Why do we take on this extra burden of feeling as if we the pastors are ultimately responsible for the spiritual development of the people of our congregations? Could it be because it makes us feel important? Perhaps our parishioners have communicated to us that their spiritual health is primarily our responsibility. Or maybe we’ve successfully communicated this to the people and the expectation has boomeranged back on us. The result can be an unhealthy co-dependent pastor/people relationship.

The pastoral ministry has enough burdens without us adding the burden of believing that the spiritual development of the people of our flock falls primarily on us. These words are a gentle reminder to those of us who are pastors that every believer is responsible for his or her own prayer life, study of the Word, growing passion for Christ, and living out of a God-honoring life-style. The Good Shepherd has called us to be His assistant shepherds, but all we can do is lead His sheep to still waters and green pastures. We can’t make them drink or eat; they have to do that for themselves. Oh, what a relief that is! It’s not all about us!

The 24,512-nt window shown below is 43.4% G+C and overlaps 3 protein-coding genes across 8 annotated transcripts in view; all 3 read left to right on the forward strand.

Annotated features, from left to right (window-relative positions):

“He [Jesus] also said, This is what the kingdom of God is like. A man scatters seed on the ground. Night and day, whether he sleeps or gets up, the seed sprouts and grows, though he does not know how. All by itself the soil produces grain—first the stalk, then the head, then the full kernel in the head.‘” (Mark 4:26-28)

Being Good Stewards of Our Time, Talent, Treasure AND Troubles

Well-known minister and writer Frederick Buechner shared with a small group a portion of a piece of fiction he had written. It became clear to his listeners that, though fictional, the story revealed something of the deep hurt Buechner himself had experienced being raised in a home with an alcoholic and abusive father. After the reading a man in the group came up to him, deeply moved, and told Buechner, “You have a good deal of pain in your life, and you have been a good steward of it.” (from Secrets in the Dark: A Life in Sermons by Frederick Buechner)

I wonder, are we good stewards of our pain? As a preacher for 40 years I often taught or preached on being good stewards of the time, talent, and treasure the Lord has given us. I now see I should have added a fourth “t” to the list: troubles.